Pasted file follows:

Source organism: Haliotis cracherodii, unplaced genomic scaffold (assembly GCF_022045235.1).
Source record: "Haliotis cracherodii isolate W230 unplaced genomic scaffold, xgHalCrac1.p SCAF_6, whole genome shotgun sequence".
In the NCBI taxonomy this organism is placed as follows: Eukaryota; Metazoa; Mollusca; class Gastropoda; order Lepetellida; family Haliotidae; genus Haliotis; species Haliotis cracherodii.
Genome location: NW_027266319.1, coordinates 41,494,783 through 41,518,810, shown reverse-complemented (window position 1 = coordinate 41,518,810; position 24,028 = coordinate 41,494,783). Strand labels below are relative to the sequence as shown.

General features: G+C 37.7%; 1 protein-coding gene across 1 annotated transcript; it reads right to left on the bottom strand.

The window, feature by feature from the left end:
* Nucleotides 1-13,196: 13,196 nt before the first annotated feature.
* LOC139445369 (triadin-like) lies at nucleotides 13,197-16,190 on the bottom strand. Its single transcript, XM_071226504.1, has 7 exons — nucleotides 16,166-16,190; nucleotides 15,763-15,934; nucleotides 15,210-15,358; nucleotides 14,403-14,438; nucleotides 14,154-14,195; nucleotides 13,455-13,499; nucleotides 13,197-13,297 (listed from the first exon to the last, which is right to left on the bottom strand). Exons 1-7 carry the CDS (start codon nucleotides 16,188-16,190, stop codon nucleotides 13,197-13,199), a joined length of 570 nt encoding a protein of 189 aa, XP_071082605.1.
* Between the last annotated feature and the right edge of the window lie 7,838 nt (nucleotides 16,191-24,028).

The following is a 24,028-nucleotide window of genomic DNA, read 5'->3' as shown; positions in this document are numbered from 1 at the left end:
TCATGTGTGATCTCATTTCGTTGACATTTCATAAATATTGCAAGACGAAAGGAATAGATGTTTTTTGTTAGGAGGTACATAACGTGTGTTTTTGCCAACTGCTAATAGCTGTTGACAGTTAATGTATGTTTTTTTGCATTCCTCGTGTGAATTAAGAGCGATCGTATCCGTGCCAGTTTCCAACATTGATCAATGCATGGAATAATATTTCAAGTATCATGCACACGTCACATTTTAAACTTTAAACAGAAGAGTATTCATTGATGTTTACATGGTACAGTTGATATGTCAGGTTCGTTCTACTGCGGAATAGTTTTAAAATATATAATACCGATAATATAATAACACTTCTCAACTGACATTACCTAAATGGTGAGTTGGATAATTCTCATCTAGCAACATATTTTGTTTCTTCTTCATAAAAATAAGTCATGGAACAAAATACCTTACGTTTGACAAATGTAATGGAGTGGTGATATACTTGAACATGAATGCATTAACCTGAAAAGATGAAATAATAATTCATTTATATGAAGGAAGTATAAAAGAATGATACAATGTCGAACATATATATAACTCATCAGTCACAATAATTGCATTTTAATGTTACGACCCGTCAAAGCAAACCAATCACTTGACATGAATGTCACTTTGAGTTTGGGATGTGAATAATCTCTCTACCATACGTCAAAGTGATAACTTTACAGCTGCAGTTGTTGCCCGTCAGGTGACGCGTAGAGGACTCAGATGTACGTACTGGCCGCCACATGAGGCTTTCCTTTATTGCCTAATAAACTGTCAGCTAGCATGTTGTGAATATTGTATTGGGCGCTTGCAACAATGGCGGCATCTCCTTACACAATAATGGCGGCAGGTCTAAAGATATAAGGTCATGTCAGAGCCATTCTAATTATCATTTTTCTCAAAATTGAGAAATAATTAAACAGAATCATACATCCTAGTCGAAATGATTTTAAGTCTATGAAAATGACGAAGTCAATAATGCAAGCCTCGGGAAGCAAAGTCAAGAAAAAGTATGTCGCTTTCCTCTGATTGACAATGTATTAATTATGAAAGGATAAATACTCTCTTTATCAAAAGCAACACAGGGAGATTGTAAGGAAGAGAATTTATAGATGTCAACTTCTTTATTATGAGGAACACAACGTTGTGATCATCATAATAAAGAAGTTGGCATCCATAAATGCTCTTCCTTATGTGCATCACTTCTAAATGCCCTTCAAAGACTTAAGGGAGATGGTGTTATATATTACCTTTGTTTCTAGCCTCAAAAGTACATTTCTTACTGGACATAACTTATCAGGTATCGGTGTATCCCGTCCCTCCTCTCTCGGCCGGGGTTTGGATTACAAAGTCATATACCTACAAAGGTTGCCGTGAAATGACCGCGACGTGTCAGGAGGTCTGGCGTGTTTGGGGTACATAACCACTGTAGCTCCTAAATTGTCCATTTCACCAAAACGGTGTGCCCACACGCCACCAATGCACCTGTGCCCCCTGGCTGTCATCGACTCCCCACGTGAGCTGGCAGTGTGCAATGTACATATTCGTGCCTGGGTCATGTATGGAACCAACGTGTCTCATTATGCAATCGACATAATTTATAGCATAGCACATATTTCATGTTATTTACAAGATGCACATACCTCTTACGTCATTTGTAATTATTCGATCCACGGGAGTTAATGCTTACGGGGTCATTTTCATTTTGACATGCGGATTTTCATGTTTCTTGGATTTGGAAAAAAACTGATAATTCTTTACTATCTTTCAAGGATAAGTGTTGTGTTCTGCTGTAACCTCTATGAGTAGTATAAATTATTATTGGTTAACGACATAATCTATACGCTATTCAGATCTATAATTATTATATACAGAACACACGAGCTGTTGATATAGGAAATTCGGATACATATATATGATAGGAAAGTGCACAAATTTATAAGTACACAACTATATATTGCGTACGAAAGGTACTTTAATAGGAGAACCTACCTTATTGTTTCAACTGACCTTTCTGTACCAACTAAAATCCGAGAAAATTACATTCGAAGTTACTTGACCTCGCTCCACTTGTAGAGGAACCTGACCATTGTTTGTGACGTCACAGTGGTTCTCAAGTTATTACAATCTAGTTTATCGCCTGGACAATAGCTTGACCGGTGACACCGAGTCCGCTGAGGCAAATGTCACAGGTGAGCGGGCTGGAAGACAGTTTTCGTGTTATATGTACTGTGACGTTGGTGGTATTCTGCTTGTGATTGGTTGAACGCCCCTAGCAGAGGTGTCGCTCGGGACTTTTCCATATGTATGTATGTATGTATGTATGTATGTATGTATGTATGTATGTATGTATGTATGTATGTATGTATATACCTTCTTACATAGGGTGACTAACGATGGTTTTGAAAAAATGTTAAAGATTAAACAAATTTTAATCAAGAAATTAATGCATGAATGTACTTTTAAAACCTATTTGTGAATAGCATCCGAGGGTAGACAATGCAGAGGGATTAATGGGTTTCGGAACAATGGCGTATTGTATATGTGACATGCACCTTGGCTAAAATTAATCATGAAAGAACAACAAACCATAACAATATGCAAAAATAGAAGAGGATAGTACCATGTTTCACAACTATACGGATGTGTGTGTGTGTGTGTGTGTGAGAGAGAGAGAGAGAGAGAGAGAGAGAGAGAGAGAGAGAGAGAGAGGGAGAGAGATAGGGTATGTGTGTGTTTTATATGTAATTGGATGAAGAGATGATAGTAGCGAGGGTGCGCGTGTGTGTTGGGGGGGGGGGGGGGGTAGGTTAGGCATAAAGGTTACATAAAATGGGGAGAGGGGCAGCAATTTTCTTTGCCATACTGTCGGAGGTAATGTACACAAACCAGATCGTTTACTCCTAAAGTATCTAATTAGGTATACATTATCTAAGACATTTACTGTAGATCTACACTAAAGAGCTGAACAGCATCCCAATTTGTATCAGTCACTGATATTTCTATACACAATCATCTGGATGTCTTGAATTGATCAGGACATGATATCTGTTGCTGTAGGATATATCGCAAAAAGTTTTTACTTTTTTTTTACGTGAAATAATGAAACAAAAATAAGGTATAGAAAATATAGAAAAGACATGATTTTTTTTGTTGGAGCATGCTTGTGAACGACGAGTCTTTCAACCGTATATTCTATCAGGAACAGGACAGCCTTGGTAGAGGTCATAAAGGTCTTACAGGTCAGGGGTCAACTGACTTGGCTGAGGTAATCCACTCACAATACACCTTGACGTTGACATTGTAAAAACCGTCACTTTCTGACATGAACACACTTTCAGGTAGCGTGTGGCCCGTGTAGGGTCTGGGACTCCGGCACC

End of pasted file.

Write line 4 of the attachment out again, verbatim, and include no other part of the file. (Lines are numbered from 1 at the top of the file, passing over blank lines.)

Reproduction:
Genome location: NW_027266319.1, coordinates 41,494,783 through 41,518,810, shown reverse-complemented (window position 1 = coordinate 41,518,810; position 24,028 = coordinate 41,494,783). Strand labels below are relative to the sequence as shown.